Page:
Stephen Forrest has been named the Peter A. Franken Distinguished University Professor of Engineering in acknowledgement of his extraordinary accomplishments that have brought distinction to himself, his students, and to the entire University.
The Distinguished University Professorship, established in 1947, recognizes professors for exceptional scholarly or creative achievement, national and international reputation, and superior teaching skills. Faculty are given the opportunity to determine the name of the professorship. By taking the name of Peter A. Franken for his professorship, Prof. Forrest honors Dr. Franken's legacy as the "father of nonlinear optics," as well as the rich history of optics at Michigan.
Prof. Forrest has several points of association with Peter A. Franken, whose groundbreaking work in nonlinear optics while at Michigan helped launch what has been called a golden age in optical physics. "Peter was a friend of my thesis advisor, Mike Sanders," said Prof. Forrest. "One other point of contact is that Prof. Franken's student, Mike Bass (PhD Physics '64), offered me my first academic appointment when he was Chair of Electrophysics at USC. Finally, my own work is in optics, including optics of materials and nonlinear optics."
Prof. Forrest is an internationally-renowned researcher, educator, and entrepreneur - and easily one of the most prolific inventors in academia today. As director of the Optoelectronic Components and Materials (OCM) Laboratory, he and his group conduct research on photovoltaic cells, organic light emitting diodes, and lasers & optics. His investigations in these areas span decades, and have resulted in five startup companies, 277 issued patents, and key technologies that are pervasive in the marketplace. In addition, he has graduated 54 Ph.D. students.
One of his early successes as an inventor dates back to his work at Bell Laboratories, his first job upon receiving his doctoral degree from Michigan. There he solved a crucial issue with photodetectors in long distance fiber optic networks. His solution resulted in a planar p-i-n indium gallium arsenide long wavelength detector that is now used in virtually every long distance fiber optic system in the world. He later invented an even more sensitive detector, the long wavelength avalanche photodiode, that is also in production around the world.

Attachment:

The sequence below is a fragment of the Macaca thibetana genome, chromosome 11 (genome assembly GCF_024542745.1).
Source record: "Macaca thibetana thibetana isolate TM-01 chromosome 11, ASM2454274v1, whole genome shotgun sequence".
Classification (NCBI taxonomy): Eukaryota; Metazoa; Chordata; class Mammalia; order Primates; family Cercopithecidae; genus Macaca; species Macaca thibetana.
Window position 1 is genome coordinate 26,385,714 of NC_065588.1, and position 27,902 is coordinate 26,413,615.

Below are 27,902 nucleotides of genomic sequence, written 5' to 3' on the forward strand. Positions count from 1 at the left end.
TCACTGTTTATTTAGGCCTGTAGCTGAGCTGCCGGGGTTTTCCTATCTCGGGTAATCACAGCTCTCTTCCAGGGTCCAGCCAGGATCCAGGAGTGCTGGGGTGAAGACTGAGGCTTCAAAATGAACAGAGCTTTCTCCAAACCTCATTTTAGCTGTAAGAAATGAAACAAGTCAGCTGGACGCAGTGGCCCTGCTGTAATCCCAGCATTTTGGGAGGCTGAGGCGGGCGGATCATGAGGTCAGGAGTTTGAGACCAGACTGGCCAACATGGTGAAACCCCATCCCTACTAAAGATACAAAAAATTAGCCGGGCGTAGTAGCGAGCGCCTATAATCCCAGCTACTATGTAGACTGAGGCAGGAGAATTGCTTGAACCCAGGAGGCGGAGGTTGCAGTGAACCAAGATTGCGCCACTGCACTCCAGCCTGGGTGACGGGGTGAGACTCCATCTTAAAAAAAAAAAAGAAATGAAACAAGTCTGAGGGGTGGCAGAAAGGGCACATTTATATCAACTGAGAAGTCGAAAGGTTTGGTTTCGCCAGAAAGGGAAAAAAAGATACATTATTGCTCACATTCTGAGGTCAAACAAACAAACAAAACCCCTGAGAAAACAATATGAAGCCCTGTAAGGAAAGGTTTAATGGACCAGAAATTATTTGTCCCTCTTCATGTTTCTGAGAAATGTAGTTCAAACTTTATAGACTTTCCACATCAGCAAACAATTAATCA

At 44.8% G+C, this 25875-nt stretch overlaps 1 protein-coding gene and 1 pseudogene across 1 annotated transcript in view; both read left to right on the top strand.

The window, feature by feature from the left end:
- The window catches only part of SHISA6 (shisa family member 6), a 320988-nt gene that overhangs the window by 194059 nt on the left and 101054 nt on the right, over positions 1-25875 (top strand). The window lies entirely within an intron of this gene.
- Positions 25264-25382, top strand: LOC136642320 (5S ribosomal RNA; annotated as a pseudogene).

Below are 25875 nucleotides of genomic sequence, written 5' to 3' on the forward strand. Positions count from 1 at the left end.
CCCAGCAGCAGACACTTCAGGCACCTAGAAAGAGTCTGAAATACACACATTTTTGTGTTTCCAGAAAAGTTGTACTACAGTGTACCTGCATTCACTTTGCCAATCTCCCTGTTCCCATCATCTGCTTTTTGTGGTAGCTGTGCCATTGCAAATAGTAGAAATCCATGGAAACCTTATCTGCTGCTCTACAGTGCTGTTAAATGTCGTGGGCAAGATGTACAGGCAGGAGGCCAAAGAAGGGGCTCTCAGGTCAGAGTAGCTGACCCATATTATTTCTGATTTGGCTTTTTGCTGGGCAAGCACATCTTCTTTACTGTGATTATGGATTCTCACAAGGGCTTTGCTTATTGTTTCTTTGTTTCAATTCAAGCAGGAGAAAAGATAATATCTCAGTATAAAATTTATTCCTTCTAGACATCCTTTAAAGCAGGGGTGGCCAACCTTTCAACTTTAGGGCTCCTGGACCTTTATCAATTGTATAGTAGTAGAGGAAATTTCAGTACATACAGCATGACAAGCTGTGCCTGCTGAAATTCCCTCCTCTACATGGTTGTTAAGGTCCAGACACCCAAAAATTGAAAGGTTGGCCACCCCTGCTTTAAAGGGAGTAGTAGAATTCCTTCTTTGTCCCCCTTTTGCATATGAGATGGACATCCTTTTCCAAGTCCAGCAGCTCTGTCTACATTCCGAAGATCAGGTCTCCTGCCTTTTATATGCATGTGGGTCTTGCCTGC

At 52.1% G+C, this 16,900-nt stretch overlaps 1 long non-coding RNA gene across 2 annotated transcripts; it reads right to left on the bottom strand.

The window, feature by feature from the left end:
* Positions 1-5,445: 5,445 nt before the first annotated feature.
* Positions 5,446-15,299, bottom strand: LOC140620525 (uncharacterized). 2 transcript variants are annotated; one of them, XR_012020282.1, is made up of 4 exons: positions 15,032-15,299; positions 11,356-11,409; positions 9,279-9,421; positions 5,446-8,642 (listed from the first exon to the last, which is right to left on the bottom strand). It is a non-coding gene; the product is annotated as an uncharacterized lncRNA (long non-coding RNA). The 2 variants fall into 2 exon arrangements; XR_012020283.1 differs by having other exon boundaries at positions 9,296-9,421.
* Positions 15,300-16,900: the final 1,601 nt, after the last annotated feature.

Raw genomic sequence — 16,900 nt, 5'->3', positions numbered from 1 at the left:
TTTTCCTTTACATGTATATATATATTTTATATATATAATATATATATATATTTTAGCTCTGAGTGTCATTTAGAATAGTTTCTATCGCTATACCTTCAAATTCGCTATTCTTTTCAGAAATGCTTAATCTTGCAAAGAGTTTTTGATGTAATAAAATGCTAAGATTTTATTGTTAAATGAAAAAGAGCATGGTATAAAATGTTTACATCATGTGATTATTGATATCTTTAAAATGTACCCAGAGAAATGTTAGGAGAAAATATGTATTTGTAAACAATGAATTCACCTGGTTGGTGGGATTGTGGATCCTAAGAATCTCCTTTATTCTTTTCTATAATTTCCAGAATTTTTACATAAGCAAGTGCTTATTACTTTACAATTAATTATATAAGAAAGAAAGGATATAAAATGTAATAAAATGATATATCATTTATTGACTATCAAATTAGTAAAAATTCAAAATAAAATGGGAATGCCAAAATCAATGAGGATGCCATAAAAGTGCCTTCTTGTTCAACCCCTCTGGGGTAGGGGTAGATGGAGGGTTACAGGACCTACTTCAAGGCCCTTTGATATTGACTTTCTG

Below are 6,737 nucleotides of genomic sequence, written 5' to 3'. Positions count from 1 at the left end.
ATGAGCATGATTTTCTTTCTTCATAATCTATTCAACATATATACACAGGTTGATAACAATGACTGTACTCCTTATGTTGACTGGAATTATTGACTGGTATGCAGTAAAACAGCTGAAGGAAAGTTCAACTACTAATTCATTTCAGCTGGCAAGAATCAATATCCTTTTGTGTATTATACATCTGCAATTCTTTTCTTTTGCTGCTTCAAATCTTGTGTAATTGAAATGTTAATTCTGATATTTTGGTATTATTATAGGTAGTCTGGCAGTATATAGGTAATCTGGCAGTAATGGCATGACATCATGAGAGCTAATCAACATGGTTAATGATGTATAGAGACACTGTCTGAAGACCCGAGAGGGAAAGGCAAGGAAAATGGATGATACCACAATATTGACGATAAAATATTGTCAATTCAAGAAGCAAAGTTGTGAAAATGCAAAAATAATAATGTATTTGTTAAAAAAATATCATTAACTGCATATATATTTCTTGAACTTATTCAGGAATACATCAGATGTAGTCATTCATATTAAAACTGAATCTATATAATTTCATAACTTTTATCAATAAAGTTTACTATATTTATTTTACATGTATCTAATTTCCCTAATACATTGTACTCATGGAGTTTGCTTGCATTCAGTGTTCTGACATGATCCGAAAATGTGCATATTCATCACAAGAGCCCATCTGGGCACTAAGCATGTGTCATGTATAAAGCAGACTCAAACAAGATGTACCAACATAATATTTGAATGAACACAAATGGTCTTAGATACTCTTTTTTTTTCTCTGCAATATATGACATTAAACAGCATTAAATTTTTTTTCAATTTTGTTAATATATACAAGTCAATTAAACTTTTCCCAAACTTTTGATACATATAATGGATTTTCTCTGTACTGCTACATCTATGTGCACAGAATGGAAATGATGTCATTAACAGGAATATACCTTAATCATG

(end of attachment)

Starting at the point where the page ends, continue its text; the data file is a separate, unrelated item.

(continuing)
In the late 1990's, Prof. Forrest and his collaborators (Prof. Mark Thompson at USC and graduate student Marc Baldo, now a professor at MIT) introduced the concept of electrophosphorescence, which catapulted organic light-emitting diode (OLED) technology from a technological curiosity to being the most energy-efficient light emitting source known. The OLED industry now represents a $14B global market, and his group’s phosphorescent OLED technology is used widely in cell phones and TVs.
Prof. Forrest's research group has also solved numerous basic problems related to the development of organic solar cells. The cells produced in Prof. Forrest’s laboratory regularly achieve world-record performance for both operational lifetime and efficiency, and are currently the basis of yet another of his companies, NanoFlex Power Corporation.
Related to his fundamental investigation in organic solar cells, Prof. Forrest developed an ideal diode equation for organic junctions. This equation provided a formalized framework for understanding organics for the first time. This achievement has been likened to William Shockley's ideal diode equation for semiconductor junctions - an equation that served as the foundation of modern electronics.
Yet another important area of innovation achieved by Prof. Forrest and his group is the development of three new methods for growing organic thin films. These methods have either been widely adopted by the academic community or have been commercialized. One of these methods may enable the printing of organic circuits from a desktop computer.
Throughout his remarkable career, Prof. Forrest has maintained strong ties with industry, and participated in the founding of five companies: Epitaxx (purchased by JDSU), Sensors Unlimited (purchased by Goodrich), Universal Display Corp. (traded as OLED on NASDAQ), Global Photonic Energy Corp. (now NanoFlex Power Corp.) and ASIP Inc. (now part of Avago Technologies). Sensors Unlimited sold for approx. $650M, and Universal Display Corp. has a current market capitalization of over $2.5B.
Prof. Forrest is also a gifted educator, administrator, and leader. Of his 54 Ph.D. graduates and 28 postdoctoral researchers, 18 are professors and deans at major universities; several are industry leaders; and others are successful entrepreneurs. He is currently writing a textbook on organic electronics.